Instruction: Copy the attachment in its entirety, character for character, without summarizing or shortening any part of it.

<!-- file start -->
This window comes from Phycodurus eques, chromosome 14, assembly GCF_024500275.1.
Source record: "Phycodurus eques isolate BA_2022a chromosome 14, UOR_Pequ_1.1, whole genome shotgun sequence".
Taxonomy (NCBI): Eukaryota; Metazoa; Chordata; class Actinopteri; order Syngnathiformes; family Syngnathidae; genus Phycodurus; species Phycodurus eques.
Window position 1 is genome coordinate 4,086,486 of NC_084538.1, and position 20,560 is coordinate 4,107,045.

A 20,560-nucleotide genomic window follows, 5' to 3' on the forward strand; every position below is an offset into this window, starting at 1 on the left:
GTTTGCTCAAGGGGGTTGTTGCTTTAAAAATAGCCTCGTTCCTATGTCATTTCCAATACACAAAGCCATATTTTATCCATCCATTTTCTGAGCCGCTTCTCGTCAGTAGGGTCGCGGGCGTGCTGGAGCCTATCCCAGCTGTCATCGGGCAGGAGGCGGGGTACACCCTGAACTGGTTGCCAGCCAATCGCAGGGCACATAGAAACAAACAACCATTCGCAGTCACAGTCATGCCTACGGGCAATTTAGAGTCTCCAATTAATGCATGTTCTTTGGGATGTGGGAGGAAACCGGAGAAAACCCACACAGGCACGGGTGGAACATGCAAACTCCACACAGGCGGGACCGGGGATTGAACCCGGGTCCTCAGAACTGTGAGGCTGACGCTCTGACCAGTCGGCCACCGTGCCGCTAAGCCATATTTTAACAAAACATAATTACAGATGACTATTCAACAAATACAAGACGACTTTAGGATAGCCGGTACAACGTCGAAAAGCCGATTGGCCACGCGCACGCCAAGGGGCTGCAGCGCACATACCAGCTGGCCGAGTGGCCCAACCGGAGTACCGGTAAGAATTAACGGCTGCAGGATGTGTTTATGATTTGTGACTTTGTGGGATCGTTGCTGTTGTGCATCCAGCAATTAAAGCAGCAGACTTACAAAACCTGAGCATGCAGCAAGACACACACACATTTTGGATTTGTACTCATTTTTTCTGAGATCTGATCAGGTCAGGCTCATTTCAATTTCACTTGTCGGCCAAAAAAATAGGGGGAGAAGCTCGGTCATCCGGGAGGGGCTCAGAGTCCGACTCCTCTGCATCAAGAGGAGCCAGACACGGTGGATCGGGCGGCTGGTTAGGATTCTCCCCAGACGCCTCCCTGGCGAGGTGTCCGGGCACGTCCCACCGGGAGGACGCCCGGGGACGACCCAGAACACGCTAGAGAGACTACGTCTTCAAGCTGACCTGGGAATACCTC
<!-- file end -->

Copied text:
This window comes from Phycodurus eques, chromosome 14, assembly GCF_024500275.1.
Source record: "Phycodurus eques isolate BA_2022a chromosome 14, UOR_Pequ_1.1, whole genome shotgun sequence".
Taxonomy (NCBI): Eukaryota; Metazoa; Chordata; class Actinopteri; order Syngnathiformes; family Syngnathidae; genus Phycodurus; species Phycodurus eques.
Window position 1 is genome coordinate 4,086,486 of NC_084538.1, and position 20,560 is coordinate 4,107,045.

A 20,560-nucleotide genomic window follows, 5' to 3' on the forward strand; every position below is an offset into this window, starting at 1 on the left:
GTTTGCTCAAGGGGGTTGTTGCTTTAAAAATAGCCTCGTTCCTATGTCATTTCCAATACACAAAGCCATATTTTATCCATCCATTTTCTGAGCCGCTTCTCGTCAGTAGGGTCGCGGGCGTGCTGGAGCCTATCCCAGCTGTCATCGGGCAGGAGGCGGGGTACACCCTGAACTGGTTGCCAGCCAATCGCAGGGCACATAGAAACAAACAACCATTCGCAGTCACAGTCATGCCTACGGGCAATTTAGAGTCTCCAATTAATGCATGTTCTTTGGGATGTGGGAGGAAACCGGAGAAAACCCACACAGGCACGGGTGGAACATGCAAACTCCACACAGGCGGGACCGGGGATTGAACCCGGGTCCTCAGAACTGTGAGGCTGACGCTCTGACCAGTCGGCCACCGTGCCGCTAAGCCATATTTTAACAAAACATAATTACAGATGACTATTCAACAAATACAAGACGACTTTAGGATAGCCGGTACAACGTCGAAAAGCCGATTGGCCACGCGCACGCCAAGGGGCTGCAGCGCACATACCAGCTGGCCGAGTGGCCCAACCGGAGTACCGGTAAGAATTAACGGCTGCAGGATGTGTTTATGATTTGTGACTTTGTGGGATCGTTGCTGTTGTGCATCCAGCAATTAAAGCAGCAGACTTACAAAACCTGAGCATGCAGCAAGACACACACACATTTTGGATTTGTACTCATTTTTTCTGAGATCTGATCAGGTCAGGCTCATTTCAATTTCACTTGTCGGCCAAAAAAATAGGGGGAGAAGCTCGGTCATCCGGGAGGGGCTCAGAGTCCGACTCCTCTGCATCAAGAGGAGCCAGACACGGTGGATCGGGCGGCTGGTTAGGATTCTCCCCAGACGCCTCCCTGGCGAGGTGTCCGGGCACGTCCCACCGGGAGGACGCCCGGGGACGACCCAGAACACGCTAGAGAGACTACGTCTTCAAGCTGACCTGGGAATACCTC